The council also postponed until next May a fall-back revenue proposal that council member David Lewis introduced in Oct. 12 in the event Prop. 1 failed. Ordinance 15-37 would raise the city sales tax from 4.5 percent to 5.5 percent from April 1-Sept. 30. With Prop. 1 passed, the seasonal sales tax concept becomes part of the city’s long-range debate on how to fund government at current levels. Wythe said before putting that to the voters, the city should wait and see what tax questions the state and Kenai Peninsula Borough put to voters.
The council spiked two amendments to the budget: one by council member Heath Smith to delete $44,000 for lobbying fees and put that toward library books and another proposal by Wythe to reduce council and mayoral compensation by $8,864 and reappropriate that to library books. Council member Donna Aderhold introduced Wythe’s proposal for her, but it failed in a 2-4 vote, with Aderhold and Reynolds voting yes.
“I think that money can be used in more useful ways in the city,” Smith said of lobbying.
Council member David Lewis spoke in favor of lobbying.
“There’s a lot of different things going on in Juneau that we need to know about now, not three or four days later,” he said.
Earlier in the meeting, Linda Anderson of the Anderson Group, the city’s lobbyist, updated the city on lobbying efforts in the last session. Homer, like other cities, got nothing in state grants, she said.
Next session will be the same, she said. Lobbying efforts will shift to addressing legislation affecting Homer.
“Can we look at the legislation and make sure Homer has a seat at the table?” Anderson asked, citing things like proposals for a state sales tax.
Wythe agreed with that shift in focus.
“The function of a lobbyist is less about what we will receive and more about what legislation will affect you,” Wythe said in supporting a lobbyist contract.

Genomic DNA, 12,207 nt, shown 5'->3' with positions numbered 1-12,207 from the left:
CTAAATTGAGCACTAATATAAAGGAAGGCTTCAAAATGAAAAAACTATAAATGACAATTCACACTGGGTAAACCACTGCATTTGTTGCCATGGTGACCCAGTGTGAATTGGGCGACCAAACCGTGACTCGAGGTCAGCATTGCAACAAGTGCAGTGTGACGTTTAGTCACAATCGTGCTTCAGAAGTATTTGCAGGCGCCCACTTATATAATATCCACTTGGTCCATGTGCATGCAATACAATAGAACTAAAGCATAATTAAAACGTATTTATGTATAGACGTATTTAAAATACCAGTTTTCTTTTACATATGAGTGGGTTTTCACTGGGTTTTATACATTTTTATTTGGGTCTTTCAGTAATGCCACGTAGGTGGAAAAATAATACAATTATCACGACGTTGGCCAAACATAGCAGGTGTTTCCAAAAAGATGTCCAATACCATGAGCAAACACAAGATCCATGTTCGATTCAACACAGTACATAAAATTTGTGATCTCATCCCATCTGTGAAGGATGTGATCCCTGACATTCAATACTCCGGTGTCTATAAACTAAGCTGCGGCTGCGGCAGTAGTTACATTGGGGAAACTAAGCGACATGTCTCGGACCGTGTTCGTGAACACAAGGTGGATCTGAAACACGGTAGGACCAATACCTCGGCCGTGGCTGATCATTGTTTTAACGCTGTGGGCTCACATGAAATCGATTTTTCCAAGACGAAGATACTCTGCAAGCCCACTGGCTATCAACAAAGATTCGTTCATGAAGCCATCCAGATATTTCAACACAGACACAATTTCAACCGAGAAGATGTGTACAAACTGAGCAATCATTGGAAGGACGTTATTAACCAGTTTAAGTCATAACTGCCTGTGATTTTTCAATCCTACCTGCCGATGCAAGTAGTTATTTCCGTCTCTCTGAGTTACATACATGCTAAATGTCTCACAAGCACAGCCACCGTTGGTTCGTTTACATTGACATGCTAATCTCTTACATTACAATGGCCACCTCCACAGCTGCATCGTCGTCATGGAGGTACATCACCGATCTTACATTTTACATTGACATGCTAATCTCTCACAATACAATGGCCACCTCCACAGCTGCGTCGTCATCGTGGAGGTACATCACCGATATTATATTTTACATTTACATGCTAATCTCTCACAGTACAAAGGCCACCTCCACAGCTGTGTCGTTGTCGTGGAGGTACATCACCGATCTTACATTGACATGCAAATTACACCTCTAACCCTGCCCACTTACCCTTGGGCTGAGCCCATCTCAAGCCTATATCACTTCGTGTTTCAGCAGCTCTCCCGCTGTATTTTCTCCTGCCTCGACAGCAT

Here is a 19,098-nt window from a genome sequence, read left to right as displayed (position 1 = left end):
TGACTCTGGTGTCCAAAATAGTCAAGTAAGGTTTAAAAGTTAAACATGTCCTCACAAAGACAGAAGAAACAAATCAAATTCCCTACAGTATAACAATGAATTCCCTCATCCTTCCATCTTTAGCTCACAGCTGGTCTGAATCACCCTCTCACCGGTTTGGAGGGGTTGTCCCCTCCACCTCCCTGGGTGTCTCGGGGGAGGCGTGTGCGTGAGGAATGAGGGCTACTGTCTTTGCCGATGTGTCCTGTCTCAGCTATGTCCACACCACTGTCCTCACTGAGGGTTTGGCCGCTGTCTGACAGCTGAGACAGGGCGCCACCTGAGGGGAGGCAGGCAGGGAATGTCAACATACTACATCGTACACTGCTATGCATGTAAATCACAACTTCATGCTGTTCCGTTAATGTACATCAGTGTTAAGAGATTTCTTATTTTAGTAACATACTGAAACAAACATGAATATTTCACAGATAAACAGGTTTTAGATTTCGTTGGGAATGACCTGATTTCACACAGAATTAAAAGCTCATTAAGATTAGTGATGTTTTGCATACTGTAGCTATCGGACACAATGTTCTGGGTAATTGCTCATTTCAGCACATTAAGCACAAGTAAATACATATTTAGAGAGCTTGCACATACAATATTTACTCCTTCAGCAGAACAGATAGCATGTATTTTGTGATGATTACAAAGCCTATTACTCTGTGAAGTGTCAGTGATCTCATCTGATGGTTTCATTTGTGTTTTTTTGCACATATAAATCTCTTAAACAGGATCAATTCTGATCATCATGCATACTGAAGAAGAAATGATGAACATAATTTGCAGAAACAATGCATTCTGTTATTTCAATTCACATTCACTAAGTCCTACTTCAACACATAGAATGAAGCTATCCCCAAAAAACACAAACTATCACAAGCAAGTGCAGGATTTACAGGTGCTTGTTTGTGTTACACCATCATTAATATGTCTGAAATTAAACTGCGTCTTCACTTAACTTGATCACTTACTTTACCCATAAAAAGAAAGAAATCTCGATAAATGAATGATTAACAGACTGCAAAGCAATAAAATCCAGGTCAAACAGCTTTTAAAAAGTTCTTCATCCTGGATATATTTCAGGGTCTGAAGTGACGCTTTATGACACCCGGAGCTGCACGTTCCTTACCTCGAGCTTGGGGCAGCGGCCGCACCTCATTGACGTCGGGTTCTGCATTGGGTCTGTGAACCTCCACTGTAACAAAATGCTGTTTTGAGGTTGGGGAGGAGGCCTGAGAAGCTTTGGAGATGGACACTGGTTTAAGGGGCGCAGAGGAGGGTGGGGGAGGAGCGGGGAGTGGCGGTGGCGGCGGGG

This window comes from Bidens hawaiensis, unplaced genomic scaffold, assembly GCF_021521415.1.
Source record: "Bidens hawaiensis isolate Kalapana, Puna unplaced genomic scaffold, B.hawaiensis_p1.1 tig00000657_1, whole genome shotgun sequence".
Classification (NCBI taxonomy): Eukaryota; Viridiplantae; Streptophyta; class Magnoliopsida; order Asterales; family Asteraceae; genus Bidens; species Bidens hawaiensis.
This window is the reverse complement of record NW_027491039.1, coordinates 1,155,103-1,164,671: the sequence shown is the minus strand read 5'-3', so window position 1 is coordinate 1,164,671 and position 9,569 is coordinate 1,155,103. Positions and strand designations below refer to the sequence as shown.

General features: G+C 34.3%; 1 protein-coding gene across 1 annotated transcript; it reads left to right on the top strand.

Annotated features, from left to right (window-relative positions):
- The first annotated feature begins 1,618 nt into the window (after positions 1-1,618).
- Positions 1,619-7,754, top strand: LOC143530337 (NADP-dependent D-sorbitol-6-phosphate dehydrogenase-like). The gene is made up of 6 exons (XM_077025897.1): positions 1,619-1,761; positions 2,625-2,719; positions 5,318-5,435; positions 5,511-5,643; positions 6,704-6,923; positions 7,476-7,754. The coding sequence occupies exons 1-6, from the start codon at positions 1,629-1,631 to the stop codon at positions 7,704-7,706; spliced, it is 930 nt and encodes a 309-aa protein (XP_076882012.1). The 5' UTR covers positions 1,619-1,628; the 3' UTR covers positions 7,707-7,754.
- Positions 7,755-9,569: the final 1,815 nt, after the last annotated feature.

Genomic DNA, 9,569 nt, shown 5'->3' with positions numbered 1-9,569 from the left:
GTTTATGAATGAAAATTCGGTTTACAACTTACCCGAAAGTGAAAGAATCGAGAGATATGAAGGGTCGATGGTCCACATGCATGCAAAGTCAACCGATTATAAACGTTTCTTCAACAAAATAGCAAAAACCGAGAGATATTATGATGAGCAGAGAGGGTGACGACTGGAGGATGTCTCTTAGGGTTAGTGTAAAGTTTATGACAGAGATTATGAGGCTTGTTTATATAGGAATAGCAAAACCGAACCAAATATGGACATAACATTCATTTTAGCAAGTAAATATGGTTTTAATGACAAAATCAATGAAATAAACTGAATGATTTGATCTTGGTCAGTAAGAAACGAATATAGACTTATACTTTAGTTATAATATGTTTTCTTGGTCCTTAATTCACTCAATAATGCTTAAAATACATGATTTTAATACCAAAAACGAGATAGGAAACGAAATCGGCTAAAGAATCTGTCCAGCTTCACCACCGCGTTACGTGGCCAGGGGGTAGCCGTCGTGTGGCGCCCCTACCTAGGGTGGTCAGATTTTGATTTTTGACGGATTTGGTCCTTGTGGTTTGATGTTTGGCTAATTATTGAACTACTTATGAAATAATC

The council tied 3-3 on a vote to delete lobbying fees. Wythe broke the tie by voting against Smith’s amendment, saving the lobbying contract.
In comments at the end, Anderson thanked the council for supporting her contact.
“I would like to put on the table I’m going to need your help as much as you’re going to need ours,” she said. “It is next to impossible to write a definition and job description for what we do.”
The council also took a stand on another revenue issue, a state mandated $150,000 discount on property tax assessments for seniors age 65 and older. In a resolution passed unanimously, the council asked the Alaska Legislature to change the law to allow local governments to determine the value of property tax exemptions for seniors. In Homer, $61 million in property value was exempted at a cost of $275,000 in lost taxes.
“I think with the ever increasing percentage of people over 65 it is becoming unsustainable to have the full amount,” Reynolds said.
Aderhold said she understood some seniors on fixed incomes would find it hard to pay property taxes — but so do some young people.
“I would rather see something where we can evaluate property tax exemption based on need rather than age,” she said.
In other budget items, the council also addressed an inequity raised by Rick Malley, a visually impaired Homer man who could not vote by secret ballot at the October regular election, the November run-off election and the December special election because the Kenai Peninsula Borough and city of Homer did not have accessible voting machines. The council approved spending $3,800 in this year’s budget to buy two refurbished touch screen voting machines that would allow blind people to vote.
City of Homer 2016 Budget
General fund: $11,658,093
Water fund: $2,105,246
Sewer fund: $1,626,500
Port/Harbor fund: $4,688,729
Capital projects: $1,355,275
• 1 Homer Police Department dispatcher and 1 jail officer: $141,500
• Planning and Zoning code enforcement officer: $80,500
• Homer Public Library books and supplies: $30,000
• Part-time (16 hours) administrative assistant, city manager’s office: $20,000
• 1 Finance Department position: $160,000
• Public Works positions (2 20-hour part-time): $167,000
• Other non-personnel general fund cuts: $110,000 (tools, supplies, etc.)
All the personnel cuts were to vacant positions, and no one was laid off because of budget cuts.